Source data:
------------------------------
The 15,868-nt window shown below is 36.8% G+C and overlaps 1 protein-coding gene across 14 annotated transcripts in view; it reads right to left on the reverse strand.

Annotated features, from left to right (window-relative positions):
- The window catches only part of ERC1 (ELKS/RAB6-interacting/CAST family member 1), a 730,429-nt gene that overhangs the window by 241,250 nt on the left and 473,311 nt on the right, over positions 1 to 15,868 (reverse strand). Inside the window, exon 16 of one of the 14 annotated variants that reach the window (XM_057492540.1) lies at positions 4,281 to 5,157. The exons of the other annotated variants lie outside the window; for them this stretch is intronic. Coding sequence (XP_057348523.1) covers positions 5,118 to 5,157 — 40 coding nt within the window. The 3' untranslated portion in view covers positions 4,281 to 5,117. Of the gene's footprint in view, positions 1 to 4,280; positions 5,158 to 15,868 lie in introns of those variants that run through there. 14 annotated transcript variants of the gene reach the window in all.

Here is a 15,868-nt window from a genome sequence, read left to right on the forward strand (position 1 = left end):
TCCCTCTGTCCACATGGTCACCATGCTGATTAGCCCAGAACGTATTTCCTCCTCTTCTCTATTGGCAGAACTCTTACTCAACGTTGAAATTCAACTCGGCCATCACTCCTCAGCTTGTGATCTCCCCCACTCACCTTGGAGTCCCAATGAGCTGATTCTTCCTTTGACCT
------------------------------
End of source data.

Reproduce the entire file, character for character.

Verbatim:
The 15,868-nt window shown below is 36.8% G+C and overlaps 1 protein-coding gene across 14 annotated transcripts in view; it reads right to left on the reverse strand.

Annotated features, from left to right (window-relative positions):
- The window catches only part of ERC1 (ELKS/RAB6-interacting/CAST family member 1), a 730,429-nt gene that overhangs the window by 241,250 nt on the left and 473,311 nt on the right, over positions 1 to 15,868 (reverse strand). Inside the window, exon 16 of one of the 14 annotated variants that reach the window (XM_057492540.1) lies at positions 4,281 to 5,157. The exons of the other annotated variants lie outside the window; for them this stretch is intronic. Coding sequence (XP_057348523.1) covers positions 5,118 to 5,157 — 40 coding nt within the window. The 3' untranslated portion in view covers positions 4,281 to 5,117. Of the gene's footprint in view, positions 1 to 4,280; positions 5,158 to 15,868 lie in introns of those variants that run through there. 14 annotated transcript variants of the gene reach the window in all.

Here is a 15,868-nt window from a genome sequence, read left to right on the forward strand (position 1 = left end):
TCCCTCTGTCCACATGGTCACCATGCTGATTAGCCCAGAACGTATTTCCTCCTCTTCTCTATTGGCAGAACTCTTACTCAACGTTGAAATTCAACTCGGCCATCACTCCTCAGCTTGTGATCTCCCCCACTCACCTTGGAGTCCCAATGAGCTGATTCTTCCTTTGACCT